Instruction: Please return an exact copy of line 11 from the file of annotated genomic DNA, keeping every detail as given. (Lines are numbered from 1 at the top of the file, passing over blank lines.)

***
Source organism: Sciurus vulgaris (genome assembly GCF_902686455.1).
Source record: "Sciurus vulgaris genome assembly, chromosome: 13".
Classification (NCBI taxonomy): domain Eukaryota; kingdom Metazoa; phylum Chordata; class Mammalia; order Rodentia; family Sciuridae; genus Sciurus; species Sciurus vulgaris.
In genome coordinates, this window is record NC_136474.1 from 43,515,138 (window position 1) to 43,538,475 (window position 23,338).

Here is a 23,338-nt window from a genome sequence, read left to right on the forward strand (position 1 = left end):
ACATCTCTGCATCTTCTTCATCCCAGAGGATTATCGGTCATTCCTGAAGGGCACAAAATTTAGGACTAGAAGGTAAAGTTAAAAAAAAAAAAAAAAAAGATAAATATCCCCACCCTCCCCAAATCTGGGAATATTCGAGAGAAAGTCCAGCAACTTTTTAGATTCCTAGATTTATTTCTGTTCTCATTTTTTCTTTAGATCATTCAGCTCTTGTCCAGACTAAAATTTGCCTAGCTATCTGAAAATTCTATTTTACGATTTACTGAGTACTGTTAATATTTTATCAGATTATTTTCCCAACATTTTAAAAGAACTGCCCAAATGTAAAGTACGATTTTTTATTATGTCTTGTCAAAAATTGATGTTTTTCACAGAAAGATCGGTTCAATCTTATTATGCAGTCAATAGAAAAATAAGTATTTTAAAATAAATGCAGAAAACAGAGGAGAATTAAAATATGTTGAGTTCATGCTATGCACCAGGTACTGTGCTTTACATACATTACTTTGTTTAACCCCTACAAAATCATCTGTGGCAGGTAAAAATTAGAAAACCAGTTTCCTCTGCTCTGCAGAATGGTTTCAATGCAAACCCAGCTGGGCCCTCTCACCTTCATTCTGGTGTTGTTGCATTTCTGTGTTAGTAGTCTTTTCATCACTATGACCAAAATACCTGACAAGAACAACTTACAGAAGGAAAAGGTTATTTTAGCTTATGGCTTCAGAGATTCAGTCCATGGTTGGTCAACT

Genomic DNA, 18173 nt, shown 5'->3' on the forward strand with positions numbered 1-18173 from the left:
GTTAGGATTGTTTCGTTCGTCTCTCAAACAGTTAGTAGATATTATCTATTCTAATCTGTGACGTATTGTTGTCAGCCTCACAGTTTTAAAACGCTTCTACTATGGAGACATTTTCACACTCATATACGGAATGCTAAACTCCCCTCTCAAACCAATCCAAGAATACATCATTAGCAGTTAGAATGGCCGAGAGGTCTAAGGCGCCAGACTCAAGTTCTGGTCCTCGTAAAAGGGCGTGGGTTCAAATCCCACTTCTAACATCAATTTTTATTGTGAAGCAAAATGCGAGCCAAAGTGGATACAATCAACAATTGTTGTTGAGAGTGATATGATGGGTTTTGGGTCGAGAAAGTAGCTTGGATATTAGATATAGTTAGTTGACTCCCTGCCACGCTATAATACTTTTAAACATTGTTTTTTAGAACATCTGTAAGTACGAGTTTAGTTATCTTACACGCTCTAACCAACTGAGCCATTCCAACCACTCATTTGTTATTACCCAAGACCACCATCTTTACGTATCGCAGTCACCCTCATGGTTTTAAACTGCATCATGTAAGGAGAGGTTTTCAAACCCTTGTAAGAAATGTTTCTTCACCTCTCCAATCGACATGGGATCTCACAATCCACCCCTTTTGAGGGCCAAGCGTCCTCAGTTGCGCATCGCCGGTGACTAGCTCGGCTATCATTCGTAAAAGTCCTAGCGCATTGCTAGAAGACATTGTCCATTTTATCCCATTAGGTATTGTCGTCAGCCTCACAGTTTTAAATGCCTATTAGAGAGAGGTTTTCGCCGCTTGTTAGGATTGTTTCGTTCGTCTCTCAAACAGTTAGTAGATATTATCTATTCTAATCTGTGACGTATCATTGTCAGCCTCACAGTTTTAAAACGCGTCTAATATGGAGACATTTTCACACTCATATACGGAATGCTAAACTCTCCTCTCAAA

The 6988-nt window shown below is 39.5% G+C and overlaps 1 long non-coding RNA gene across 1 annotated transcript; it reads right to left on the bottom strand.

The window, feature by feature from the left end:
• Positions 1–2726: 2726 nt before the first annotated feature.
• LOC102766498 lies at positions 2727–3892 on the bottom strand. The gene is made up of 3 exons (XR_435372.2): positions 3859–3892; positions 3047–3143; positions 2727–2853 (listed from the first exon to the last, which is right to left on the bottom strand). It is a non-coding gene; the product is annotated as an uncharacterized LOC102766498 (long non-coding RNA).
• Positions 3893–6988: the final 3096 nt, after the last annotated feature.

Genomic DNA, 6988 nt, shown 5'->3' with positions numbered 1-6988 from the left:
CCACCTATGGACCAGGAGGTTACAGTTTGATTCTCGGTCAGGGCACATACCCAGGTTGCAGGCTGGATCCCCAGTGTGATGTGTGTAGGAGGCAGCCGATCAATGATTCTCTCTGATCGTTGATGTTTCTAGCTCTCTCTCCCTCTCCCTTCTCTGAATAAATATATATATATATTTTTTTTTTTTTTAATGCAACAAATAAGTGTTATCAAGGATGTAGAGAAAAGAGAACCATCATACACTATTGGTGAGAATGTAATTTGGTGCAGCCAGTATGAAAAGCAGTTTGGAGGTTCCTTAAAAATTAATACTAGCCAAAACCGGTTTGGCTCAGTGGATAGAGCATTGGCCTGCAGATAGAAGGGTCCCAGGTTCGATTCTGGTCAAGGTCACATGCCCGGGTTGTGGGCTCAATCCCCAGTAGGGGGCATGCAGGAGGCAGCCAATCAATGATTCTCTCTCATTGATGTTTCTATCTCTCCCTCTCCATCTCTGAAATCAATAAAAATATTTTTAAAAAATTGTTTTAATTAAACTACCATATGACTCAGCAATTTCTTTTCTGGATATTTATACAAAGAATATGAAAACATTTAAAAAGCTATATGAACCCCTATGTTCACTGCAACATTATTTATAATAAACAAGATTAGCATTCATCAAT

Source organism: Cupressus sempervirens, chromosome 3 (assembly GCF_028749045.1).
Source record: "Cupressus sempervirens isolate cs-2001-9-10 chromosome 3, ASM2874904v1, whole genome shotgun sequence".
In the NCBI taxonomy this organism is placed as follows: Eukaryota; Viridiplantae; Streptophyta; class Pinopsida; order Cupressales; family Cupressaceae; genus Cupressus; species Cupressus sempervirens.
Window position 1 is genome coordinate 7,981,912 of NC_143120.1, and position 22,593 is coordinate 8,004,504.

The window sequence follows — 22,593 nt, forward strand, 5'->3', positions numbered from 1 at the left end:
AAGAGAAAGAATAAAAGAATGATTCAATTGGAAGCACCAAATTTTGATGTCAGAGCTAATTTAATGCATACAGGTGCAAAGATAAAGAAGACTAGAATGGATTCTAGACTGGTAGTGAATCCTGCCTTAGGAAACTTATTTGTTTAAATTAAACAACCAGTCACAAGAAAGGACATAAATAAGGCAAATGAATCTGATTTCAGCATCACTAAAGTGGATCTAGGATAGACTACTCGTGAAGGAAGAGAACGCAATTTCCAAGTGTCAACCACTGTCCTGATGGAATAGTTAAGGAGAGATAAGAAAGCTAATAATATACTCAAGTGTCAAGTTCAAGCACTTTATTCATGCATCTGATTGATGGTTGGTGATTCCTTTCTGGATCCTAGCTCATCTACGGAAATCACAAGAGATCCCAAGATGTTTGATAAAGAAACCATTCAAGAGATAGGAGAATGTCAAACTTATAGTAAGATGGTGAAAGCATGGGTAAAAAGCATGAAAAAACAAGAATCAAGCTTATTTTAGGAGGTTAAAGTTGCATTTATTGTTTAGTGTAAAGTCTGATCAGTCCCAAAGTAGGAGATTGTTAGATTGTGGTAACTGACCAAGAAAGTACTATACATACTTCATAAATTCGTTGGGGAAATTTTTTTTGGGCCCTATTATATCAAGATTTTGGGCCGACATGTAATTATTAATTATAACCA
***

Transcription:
• Positions 1–2726: 2726 nt before the first annotated feature.